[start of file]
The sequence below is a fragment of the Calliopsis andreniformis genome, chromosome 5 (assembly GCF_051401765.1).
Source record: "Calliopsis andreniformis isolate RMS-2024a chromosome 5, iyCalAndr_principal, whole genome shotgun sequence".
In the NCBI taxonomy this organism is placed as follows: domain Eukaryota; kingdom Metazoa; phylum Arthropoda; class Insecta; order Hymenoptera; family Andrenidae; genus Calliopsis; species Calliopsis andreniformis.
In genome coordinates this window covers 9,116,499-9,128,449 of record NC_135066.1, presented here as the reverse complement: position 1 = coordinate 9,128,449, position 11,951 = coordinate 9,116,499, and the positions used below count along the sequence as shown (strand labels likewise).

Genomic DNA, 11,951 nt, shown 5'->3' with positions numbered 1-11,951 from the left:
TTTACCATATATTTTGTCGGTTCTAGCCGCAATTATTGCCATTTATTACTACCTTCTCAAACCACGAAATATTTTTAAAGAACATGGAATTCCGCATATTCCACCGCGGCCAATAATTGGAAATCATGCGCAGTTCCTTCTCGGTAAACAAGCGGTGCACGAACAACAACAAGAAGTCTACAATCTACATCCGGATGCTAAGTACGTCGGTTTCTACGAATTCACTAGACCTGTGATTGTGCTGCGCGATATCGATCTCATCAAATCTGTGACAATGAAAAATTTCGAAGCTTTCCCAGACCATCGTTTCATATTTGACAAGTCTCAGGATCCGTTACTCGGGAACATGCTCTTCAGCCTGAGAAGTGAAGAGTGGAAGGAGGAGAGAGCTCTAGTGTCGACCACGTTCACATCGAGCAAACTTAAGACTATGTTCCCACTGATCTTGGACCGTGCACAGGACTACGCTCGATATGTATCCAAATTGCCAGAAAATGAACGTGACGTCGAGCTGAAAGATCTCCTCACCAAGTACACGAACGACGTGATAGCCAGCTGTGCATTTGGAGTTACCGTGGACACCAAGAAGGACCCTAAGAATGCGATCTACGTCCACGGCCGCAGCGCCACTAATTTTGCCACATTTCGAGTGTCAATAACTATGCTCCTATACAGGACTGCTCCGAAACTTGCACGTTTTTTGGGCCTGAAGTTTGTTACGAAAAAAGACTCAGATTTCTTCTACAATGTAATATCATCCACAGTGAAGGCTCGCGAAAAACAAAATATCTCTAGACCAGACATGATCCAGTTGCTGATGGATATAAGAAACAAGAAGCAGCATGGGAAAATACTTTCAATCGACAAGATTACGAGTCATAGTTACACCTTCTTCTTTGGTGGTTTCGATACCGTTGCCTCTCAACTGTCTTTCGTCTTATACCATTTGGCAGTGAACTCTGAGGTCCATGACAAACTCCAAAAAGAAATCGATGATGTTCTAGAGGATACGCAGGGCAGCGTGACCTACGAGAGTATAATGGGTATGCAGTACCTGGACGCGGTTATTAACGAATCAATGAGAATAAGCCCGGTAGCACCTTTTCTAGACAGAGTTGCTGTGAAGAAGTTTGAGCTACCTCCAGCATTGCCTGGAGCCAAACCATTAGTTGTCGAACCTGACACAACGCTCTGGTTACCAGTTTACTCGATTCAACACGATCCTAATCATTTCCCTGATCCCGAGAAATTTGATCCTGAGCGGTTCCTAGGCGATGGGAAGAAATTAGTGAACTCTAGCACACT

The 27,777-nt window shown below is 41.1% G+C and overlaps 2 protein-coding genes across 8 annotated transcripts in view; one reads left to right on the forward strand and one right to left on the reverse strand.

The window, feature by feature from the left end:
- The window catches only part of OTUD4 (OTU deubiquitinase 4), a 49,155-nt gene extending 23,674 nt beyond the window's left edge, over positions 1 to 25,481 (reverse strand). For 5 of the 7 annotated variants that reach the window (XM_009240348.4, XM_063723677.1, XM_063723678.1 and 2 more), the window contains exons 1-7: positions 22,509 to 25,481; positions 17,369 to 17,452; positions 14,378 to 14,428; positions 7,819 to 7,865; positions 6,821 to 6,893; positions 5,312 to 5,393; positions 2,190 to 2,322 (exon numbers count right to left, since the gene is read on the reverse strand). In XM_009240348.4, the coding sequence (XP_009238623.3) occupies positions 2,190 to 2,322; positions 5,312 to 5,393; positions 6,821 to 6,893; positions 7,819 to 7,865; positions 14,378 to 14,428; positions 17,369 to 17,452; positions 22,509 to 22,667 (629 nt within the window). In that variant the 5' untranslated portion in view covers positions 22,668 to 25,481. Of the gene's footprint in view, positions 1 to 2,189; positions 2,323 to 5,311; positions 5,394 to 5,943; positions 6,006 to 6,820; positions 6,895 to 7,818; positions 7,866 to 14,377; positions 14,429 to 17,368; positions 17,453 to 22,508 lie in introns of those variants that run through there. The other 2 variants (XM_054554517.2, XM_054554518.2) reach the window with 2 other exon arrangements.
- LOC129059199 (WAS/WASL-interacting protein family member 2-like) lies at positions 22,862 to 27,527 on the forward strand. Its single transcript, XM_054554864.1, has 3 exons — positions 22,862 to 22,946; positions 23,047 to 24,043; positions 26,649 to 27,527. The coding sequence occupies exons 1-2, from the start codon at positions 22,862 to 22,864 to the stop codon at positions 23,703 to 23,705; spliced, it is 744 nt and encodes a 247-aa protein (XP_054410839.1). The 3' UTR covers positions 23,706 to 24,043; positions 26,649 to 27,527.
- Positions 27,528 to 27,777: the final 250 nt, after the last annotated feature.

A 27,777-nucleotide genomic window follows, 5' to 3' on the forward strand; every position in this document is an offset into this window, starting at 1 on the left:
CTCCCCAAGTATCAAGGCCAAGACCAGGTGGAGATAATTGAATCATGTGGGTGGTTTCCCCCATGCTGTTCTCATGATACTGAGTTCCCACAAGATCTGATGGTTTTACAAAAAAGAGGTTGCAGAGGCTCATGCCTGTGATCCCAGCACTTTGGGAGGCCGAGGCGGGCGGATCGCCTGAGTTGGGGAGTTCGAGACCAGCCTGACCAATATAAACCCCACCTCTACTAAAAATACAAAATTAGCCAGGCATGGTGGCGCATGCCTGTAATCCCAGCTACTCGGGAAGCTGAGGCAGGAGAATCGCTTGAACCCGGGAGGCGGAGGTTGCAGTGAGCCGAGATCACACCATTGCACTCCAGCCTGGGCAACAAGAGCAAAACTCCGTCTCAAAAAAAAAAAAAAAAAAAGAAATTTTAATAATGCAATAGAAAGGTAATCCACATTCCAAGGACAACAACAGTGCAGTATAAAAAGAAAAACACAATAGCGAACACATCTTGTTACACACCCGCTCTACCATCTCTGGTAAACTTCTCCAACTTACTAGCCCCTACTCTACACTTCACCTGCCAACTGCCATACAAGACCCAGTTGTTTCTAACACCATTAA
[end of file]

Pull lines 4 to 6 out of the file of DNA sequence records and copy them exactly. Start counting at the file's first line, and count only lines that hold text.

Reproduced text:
In genome coordinates this window covers 9,116,499-9,128,449 of record NC_135066.1, presented here as the reverse complement: position 1 = coordinate 9,128,449, position 11,951 = coordinate 9,116,499, and the positions used below count along the sequence as shown (strand labels likewise).

Genomic DNA, 11,951 nt, shown 5'->3' with positions numbered 1-11,951 from the left:
TTTACCATATATTTTGTCGGTTCTAGCCGCAATTATTGCCATTTATTACTACCTTCTCAAACCACGAAATATTTTTAAAGAACATGGAATTCCGCATATTCCACCGCGGCCAATAATTGGAAATCATGCGCAGTTCCTTCTCGGTAAACAAGCGGTGCACGAACAACAACAAGAAGTCTACAATCTACATCCGGATGCTAAGTACGTCGGTTTCTACGAATTCACTAGACCTGTGATTGTGCTGCGCGATATCGATCTCATCAAATCTGTGACAATGAAAAATTTCGAAGCTTTCCCAGACCATCGTTTCATATTTGACAAGTCTCAGGATCCGTTACTCGGGAACATGCTCTTCAGCCTGAGAAGTGAAGAGTGGAAGGAGGAGAGAGCTCTAGTGTCGACCACGTTCACATCGAGCAAACTTAAGACTATGTTCCCACTGATCTTGGACCGTGCACAGGACTACGCTCGATATGTATCCAAATTGCCAGAAAATGAACGTGACGTCGAGCTGAAAGATCTCCTCACCAAGTACACGAACGACGTGATAGCCAGCTGTGCATTTGGAGTTACCGTGGACACCAAGAAGGACCCTAAGAATGCGATCTACGTCCACGGCCGCAGCGCCACTAATTTTGCCACATTTCGAGTGTCAATAACTATGCTCCTATACAGGACTGCTCCGAAACTTGCACGTTTTTTGGGCCTGAAGTTTGTTACGAAAAAAGACTCAGATTTCTTCTACAATGTAATATCATCCACAGTGAAGGCTCGCGAAAAACAAAATATCTCTAGACCAGACATGATCCAGTTGCTGATGGATATAAGAAACAAGAAGCAGCATGGGAAAATACTTTCAATCGACAAGATTACGAGTCATAGTTACACCTTCTTCTTTGGTGGTTTCGATACCGTTGCCTCTCAACTGTCTTTCGTCTTATACCATTTGGCAGTGAACTCTGAGGTCCATGACAAACTCCAAAAAGAAATCGATGATGTTCTAGAGGATACGCAGGGCAGCGTGACCTACGAGAGTATAATGGGTATGCAGTACCTGGACGCGGTTATTAACGAATCAATGAGAATAAGCCCGGTAGCACCTTTTCTAGACAGAGTTGCTGTGAAGAAGTTTGAGCTACCTCCAGCATTGCCTGGAGCCAAACCATTAGTTGTCGAACCTGACACAACGCTCTGGTTACCAGTTTACTCGATTCAACACGATCCTAATCATTTCCCTGATCCCGAGAAATTTGATCCTGAGCGGTTCCTAGGCGATGGGAAGAAATTAGTGAACTCTAGCACACT